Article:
Definitions of cybersex vary widely. Beyond sexting, the exchange of sex-related materials, and viewing pornography alone and as a couple, it can also mean use of augmented reality or VR, and of sex-robotics, anticipated to be a future trend (Döring 2017). A review of TMSI (technology-mediated sexual interaction) by Courtice and Shauggnessey (2017) indicates that research in this area tends toward the negative (e.g., cybersex addiction) rather than taking a more neutral approach to studying the behavior. A small portion of individuals develop cybersex addiction (Giordano & Cashwell, 2017, suggest 10%), yet Eichenberg et al. (2017) observe that much of the research is self-reported and that many using the internet for sex don’t see their use as a problem, so accuracy in prevalence is hard to gauge. And critical consensus of the research finds it lacking (Banerjee & Rao, 2021; Courtice & Saughnessey, 2017). Banerjee and Rao (2021, p. 7) observe:
Besides cross-cultural and cross-country, research should focus on cultural effects on virtual sexuality and effects of cybersex on psychosexual health. Longitudinal mixed-method studies and exploring lived experiences related to partnered and solo sex are essential to formulate policies and guidelines that can be rooted within the participant perceptions.
Because if we are moving toward more than increasing our understanding of family life through research, to practice and policy, including requirements around consent between couples, it is essential that the work be both rigorous and representative of the phenomenon as facilitated by cyber-technology.
While sexting — sending sexually provocative texting or images via digital technology — is not an activity that the majority of couples participate, it represents normative couple behavior and intimacy and is present in a significant minority. Research with 615 demographically representative couples in the U.S. and Canada revealed that most (71%) didn’t sext, 14.5% were “word” sexters, and 14% were frequent or hypersexters (Galovin, et al., 2018). In that study, sexters were more likely to be younger (though older than adolescents) and homosexual, and to use media and view pornography. Pew research in 2014 similarly revealed sexting in younger age groups. Those between 18–24 were most likely (44% of the subsample) to receive sexts, whereas those 25–34 were most likely (22% of the subsample) to send sexts. That said, occasional reports in the media single out individuals such as Anthony Weiner, a former New York congressperson who was given 21 months in jail for sending sexts to a 15-year-old, or cases of a school teacher or coach. Sexting is also related to couple duration and stage. Those more likely to receive sexts are those who are single, those not in a relationship or those whose relationship is 10 years or less.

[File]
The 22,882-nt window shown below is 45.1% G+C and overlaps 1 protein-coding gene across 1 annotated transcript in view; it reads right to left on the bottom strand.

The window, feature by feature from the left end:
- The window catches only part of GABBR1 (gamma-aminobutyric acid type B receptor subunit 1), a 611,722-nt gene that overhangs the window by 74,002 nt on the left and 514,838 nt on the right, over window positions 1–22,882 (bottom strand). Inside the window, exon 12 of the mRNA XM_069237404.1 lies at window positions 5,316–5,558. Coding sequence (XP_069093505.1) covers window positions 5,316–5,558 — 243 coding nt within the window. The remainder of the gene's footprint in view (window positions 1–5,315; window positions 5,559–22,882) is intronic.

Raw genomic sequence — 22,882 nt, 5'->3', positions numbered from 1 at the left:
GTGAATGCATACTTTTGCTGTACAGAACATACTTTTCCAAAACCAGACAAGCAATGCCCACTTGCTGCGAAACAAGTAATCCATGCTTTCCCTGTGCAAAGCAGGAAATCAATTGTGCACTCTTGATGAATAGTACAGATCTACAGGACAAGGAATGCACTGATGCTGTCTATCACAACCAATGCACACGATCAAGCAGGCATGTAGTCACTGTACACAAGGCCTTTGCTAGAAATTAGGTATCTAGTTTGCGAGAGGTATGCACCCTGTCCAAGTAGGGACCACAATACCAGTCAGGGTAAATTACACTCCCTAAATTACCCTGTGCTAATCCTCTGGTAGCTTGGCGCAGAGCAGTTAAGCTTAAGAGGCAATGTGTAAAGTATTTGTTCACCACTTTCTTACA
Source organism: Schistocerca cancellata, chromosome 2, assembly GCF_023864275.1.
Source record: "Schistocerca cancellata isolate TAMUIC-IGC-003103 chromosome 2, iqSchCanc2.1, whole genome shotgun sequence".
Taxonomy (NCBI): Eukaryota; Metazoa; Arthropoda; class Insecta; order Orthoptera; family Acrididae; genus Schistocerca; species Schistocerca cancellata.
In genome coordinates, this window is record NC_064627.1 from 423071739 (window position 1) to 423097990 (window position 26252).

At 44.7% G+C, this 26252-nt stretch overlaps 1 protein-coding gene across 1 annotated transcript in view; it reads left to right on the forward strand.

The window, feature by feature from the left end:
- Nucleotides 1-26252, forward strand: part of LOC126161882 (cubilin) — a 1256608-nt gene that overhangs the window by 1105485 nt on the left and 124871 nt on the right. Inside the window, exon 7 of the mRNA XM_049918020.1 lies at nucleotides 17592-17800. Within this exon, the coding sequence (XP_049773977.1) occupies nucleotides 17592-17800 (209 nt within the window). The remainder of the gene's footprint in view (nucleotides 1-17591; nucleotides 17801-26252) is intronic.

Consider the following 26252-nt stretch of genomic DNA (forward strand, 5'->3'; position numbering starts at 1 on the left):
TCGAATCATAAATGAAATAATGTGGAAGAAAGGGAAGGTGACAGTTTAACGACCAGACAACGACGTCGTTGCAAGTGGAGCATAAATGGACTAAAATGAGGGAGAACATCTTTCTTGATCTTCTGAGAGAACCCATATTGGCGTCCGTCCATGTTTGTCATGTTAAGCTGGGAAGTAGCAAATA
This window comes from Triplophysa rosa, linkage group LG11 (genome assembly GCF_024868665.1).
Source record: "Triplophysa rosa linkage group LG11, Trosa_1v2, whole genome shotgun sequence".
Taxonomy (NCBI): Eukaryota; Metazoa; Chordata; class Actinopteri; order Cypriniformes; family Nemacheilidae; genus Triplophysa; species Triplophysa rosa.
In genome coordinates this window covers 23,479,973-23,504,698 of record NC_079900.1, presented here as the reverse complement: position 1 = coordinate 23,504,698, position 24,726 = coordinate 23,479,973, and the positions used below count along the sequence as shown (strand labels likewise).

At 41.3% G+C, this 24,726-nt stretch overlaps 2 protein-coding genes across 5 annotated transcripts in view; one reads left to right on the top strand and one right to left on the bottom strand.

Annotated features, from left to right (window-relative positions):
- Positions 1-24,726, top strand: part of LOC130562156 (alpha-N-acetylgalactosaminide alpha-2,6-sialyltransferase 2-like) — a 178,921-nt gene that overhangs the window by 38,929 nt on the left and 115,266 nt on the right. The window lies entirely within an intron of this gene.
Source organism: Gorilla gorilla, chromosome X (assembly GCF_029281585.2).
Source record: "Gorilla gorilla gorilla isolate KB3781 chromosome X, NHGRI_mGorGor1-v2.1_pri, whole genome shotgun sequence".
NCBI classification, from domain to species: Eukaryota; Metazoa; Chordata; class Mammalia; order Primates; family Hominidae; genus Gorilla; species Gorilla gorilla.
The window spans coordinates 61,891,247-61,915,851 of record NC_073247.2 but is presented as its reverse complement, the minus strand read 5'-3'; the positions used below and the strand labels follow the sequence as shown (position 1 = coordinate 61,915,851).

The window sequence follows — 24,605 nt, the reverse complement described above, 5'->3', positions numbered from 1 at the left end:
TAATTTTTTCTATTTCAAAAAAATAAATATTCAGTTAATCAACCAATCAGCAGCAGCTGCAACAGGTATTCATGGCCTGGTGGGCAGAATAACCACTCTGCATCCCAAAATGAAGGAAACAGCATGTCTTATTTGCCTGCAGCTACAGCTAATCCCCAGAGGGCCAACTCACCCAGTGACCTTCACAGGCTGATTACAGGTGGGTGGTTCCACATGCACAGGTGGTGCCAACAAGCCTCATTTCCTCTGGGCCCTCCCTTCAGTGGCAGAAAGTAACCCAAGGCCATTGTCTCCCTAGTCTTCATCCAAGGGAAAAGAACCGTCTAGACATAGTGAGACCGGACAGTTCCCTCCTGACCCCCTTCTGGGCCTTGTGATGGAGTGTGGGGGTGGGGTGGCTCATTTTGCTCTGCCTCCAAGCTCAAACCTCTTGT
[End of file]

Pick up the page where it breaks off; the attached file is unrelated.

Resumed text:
A meta-analysis of sexting research (Kosenko et al., 2017) found a positive relationship between sexting and sexual activity, having unprotected sex, and number of sexual partners. Galovin et al. (2018) determined that relationship satisfaction among sexters wasn’t significantly different from non-sexters, though they were more likely to express sexual satisfaction in the relationship. Other relationship variables for sexters were less positive, in measurements of commitment, ambivalence, and conflict.
Still, partner context appears to matter greatly. Those in trusting, safe relationships (whether gay or straight) may have a different sexting experience than others. And Courtice and Shaughnessey (2017) indicate that relationship impact research is so variable that it’s difficult to offer firm conclusions.
One aspect of sexting that is not variable is the existence of state pornography laws. Each state has laws around sexting, particularly around sending or receiving messages to a minor or a person under the age of 18. These laws can catch individuals unaware; for example, an 18-year-old sending a picture of a 16-year-old is considered pornography. Non-exclusive factors that determine if “a visual depiction of a minor constitutes a ‘lascivious exhibition of the genitals or pubic area’” under 18 US Code §2255(2) (E),4 the definitions section of the statutory scheme (Id. at 830),” include:
whether the focal point of the visual depiction is on the child’s genitalia or pubic area;
whether the setting of the visual depiction is sexually suggestive (i.e., in a place or pose generally associated with sexual activity);
whether the child is depicted in an unnatural pose, or in inappropriate attire, considering the age of the child;
whether the child is fully or partially clothed or nude;
whether the visual depiction suggests sexual coyness or a willingness to engage in sexual activity; and
whether the visual depiction is intended or designed to elicit a sexual response in the viewer (Id. at 832). (Strassberger, et al, 2019).
It is essential that teenagers and those who may be in relationships with teenagers are acutely aware of state laws regarding the sending of sexts to underage minors. Sexting and adolescents is discussed further in chapter 5.